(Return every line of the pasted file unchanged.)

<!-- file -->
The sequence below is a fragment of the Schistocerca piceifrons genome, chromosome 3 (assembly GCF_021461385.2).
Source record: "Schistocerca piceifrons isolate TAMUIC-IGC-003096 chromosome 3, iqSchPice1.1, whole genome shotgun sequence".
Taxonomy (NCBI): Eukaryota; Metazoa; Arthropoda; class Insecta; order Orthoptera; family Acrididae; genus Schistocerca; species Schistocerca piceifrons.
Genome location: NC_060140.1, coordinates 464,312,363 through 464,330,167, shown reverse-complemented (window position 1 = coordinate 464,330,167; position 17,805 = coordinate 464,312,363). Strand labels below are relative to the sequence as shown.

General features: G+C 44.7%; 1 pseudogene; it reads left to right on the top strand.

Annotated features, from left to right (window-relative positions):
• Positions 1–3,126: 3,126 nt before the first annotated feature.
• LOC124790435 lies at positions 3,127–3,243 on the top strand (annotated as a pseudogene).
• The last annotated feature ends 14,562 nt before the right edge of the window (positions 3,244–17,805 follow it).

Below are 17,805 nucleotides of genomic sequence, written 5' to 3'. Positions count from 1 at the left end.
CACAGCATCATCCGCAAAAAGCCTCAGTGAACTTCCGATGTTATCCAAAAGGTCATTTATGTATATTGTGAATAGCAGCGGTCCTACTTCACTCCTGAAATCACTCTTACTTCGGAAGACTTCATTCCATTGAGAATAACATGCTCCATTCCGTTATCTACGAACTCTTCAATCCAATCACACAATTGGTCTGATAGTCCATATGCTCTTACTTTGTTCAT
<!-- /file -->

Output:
The sequence below is a fragment of the Schistocerca piceifrons genome, chromosome 3 (assembly GCF_021461385.2).
Source record: "Schistocerca piceifrons isolate TAMUIC-IGC-003096 chromosome 3, iqSchPice1.1, whole genome shotgun sequence".
Taxonomy (NCBI): Eukaryota; Metazoa; Arthropoda; class Insecta; order Orthoptera; family Acrididae; genus Schistocerca; species Schistocerca piceifrons.
Genome location: NC_060140.1, coordinates 464,312,363 through 464,330,167, shown reverse-complemented (window position 1 = coordinate 464,330,167; position 17,805 = coordinate 464,312,363). Strand labels below are relative to the sequence as shown.

General features: G+C 44.7%; 1 pseudogene; it reads left to right on the top strand.

Annotated features, from left to right (window-relative positions):
• Positions 1–3,126: 3,126 nt before the first annotated feature.
• LOC124790435 lies at positions 3,127–3,243 on the top strand (annotated as a pseudogene).
• The last annotated feature ends 14,562 nt before the right edge of the window (positions 3,244–17,805 follow it).

Below are 17,805 nucleotides of genomic sequence, written 5' to 3'. Positions count from 1 at the left end.
CACAGCATCATCCGCAAAAAGCCTCAGTGAACTTCCGATGTTATCCAAAAGGTCATTTATGTATATTGTGAATAGCAGCGGTCCTACTTCACTCCTGAAATCACTCTTACTTCGGAAGACTTCATTCCATTGAGAATAACATGCTCCATTCCGTTATCTACGAACTCTTCAATCCAATCACACAATTGGTCTGATAGTCCATATGCTCTTACTTTGTTCAT